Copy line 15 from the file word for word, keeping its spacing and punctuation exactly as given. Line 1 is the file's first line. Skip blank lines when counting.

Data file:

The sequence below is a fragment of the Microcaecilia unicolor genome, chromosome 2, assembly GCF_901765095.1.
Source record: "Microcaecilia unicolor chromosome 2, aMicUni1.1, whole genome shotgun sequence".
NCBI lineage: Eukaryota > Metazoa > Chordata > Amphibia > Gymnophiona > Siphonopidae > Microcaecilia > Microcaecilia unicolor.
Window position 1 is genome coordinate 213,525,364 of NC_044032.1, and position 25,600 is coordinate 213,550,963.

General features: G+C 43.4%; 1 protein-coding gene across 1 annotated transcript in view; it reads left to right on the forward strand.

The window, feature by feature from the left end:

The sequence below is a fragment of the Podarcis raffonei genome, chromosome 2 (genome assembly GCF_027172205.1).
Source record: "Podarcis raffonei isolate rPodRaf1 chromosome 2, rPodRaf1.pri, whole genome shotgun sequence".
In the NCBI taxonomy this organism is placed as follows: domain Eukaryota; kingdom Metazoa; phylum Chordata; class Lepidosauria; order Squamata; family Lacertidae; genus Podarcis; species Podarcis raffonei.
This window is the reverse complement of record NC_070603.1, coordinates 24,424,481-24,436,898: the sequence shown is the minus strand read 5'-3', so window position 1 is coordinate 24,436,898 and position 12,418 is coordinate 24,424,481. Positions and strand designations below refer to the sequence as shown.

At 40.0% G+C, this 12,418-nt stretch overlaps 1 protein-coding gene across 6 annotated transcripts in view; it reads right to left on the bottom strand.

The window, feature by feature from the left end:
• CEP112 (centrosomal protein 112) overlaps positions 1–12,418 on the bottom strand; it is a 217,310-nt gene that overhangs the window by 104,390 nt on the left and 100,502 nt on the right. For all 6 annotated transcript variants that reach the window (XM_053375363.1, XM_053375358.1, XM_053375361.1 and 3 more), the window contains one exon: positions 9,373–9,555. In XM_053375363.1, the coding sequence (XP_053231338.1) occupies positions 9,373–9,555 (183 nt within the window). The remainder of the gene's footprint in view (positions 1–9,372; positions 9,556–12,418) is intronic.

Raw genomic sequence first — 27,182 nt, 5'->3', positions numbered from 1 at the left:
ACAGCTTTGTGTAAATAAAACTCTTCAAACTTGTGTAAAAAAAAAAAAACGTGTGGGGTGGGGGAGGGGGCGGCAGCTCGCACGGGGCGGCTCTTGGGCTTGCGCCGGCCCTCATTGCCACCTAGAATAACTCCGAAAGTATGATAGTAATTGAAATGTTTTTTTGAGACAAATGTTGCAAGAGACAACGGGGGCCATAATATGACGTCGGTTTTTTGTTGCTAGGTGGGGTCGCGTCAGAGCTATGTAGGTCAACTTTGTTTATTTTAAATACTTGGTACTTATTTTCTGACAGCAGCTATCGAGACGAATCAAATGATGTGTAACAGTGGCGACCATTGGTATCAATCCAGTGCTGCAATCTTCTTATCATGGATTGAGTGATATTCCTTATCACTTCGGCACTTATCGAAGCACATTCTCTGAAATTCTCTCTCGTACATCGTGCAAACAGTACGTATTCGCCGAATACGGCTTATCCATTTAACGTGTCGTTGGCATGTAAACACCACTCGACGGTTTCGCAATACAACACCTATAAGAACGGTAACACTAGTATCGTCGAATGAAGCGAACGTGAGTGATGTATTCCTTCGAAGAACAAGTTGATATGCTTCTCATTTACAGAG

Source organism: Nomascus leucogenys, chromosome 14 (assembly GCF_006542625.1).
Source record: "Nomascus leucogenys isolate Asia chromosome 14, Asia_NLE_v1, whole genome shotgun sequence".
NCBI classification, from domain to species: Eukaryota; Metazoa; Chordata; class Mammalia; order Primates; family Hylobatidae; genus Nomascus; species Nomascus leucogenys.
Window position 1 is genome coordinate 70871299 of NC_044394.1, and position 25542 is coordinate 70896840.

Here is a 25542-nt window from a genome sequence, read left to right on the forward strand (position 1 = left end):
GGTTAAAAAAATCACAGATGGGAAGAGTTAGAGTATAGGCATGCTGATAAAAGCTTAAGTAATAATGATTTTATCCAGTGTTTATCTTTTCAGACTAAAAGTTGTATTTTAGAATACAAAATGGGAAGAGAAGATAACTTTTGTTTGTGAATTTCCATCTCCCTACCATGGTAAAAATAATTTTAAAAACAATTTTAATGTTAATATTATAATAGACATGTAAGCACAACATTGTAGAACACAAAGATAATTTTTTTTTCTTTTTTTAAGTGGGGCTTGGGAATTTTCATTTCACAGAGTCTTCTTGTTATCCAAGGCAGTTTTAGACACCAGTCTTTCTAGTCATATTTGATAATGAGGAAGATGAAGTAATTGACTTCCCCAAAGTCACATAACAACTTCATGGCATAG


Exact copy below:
ACAGCTTTGTGTAAATAAAACTCTTCAAACTTGTGTAAAAAAAAAAAAACGTGTGGGGTGGGGGAGGGGGCGGCAGCTCGCACGGGGCGGCTCTTGGGCTTGCGCCGGCCCTCATTGCCACCTAGAATAACTCCGAAAGTATGATAGTAATTGAAATGTTTTTTTGAGACAAATGTTGCAAGAGACAACGGGGGCCATAATATGACGTCGGTTTTTTGTTGCTAGGTGGGGTCGCGTCAGAGCTATGTAGGTCAACTTTGTTTATTTTAAATACTTGGTACTTATTTTCTGACAGCAGCTATCGAGACGAATCAAATGATGTGTAACAGTGGCGACCATTGGTATCAATCCAGTGCTGCAATCTTCTTATCATGGATTGAGTGATATTCCTTATCACTTCGGCACTTATCGAAGCACATTCTCTGAAATTCTCTCTCGTACATCGTGCAAACAGTACGTATTCGCCGAATACGGCTTATCCATTTAACGTGTCGTTGGCATGTAAACACCACTCGACGGTTTCGCAATACAACACCTATAAGAACGGTAACACTAGTATCGTCGAATGAAGCGAACGTGAGTGATGTATTCCTTCGAAGAACAAGTTGATATGCTTCTCATTTACAGAG